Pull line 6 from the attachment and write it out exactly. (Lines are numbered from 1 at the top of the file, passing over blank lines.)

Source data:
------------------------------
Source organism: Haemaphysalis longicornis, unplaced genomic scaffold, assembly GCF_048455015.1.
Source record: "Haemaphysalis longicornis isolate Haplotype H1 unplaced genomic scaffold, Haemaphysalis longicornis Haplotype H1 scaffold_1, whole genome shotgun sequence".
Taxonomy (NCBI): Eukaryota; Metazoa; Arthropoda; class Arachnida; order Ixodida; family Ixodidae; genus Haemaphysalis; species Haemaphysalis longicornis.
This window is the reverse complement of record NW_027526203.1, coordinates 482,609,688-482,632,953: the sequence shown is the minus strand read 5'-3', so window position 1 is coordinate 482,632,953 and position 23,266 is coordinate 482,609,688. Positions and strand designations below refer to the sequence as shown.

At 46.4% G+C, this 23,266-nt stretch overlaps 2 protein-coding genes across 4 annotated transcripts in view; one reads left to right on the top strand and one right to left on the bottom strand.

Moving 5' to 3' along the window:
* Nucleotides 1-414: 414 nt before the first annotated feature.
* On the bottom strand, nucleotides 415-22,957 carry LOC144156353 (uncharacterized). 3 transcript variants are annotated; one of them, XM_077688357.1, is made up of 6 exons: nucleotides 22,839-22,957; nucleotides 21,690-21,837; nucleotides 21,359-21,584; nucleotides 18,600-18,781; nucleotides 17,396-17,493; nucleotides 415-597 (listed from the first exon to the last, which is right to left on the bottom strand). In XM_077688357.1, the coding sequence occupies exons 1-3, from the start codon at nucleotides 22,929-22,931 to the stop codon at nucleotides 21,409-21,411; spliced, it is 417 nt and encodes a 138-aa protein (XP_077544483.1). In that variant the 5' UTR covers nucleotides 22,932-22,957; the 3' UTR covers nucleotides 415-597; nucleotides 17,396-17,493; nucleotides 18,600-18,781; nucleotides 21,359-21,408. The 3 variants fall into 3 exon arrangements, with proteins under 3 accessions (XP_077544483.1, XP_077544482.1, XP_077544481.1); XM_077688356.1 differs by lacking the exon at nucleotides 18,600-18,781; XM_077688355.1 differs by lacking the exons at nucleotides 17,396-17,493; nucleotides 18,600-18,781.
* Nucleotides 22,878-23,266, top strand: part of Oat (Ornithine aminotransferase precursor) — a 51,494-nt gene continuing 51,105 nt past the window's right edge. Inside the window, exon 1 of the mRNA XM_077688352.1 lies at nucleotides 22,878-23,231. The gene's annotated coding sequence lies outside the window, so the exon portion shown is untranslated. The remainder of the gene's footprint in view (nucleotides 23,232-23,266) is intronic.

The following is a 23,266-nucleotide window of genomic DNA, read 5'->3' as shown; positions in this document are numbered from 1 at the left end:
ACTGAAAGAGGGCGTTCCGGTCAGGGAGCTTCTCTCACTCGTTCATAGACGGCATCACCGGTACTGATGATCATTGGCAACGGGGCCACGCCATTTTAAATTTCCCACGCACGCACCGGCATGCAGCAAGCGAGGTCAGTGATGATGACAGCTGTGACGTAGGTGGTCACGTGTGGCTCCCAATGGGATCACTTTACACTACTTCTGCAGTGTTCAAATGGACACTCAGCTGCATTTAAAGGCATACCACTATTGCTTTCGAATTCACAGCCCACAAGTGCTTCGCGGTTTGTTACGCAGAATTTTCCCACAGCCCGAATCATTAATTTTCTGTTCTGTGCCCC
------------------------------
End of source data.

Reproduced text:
Moving 5' to 3' along the window: